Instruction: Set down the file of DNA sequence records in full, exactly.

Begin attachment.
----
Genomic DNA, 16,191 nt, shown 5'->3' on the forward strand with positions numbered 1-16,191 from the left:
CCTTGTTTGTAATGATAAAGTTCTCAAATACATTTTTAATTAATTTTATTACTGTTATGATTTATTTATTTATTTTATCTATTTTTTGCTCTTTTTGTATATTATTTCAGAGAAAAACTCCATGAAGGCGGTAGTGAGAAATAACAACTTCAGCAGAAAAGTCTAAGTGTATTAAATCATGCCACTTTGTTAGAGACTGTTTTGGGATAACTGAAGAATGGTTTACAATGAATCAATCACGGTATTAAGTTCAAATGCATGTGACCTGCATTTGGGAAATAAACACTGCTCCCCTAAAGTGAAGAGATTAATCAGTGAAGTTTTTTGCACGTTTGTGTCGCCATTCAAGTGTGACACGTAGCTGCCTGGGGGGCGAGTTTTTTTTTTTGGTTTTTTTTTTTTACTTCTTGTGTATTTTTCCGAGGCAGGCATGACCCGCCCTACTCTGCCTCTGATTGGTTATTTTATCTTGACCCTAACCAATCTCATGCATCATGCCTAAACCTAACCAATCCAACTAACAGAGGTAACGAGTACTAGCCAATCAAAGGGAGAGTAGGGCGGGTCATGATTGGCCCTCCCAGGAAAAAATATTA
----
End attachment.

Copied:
Genomic DNA, 16,191 nt, shown 5'->3' on the forward strand with positions numbered 1-16,191 from the left:
CCTTGTTTGTAATGATAAAGTTCTCAAATACATTTTTAATTAATTTTATTACTGTTATGATTTATTTATTTATTTTATCTATTTTTTGCTCTTTTTGTATATTATTTCAGAGAAAAACTCCATGAAGGCGGTAGTGAGAAATAACAACTTCAGCAGAAAAGTCTAAGTGTATTAAATCATGCCACTTTGTTAGAGACTGTTTTGGGATAACTGAAGAATGGTTTACAATGAATCAATCACGGTATTAAGTTCAAATGCATGTGACCTGCATTTGGGAAATAAACACTGCTCCCCTAAAGTGAAGAGATTAATCAGTGAAGTTTTTTGCACGTTTGTGTCGCCATTCAAGTGTGACACGTAGCTGCCTGGGGGGCGAGTTTTTTTTTTTGGTTTTTTTTTTTTACTTCTTGTGTATTTTTCCGAGGCAGGCATGACCCGCCCTACTCTGCCTCTGATTGGTTATTTTATCTTGACCCTAACCAATCTCATGCATCATGCCTAAACCTAACCAATCCAACTAACAGAGGTAACGAGTACTAGCCAATCAAAGGGAGAGTAGGGCGGGTCATGATTGGCCCTCCCAGGAAAAAATATTA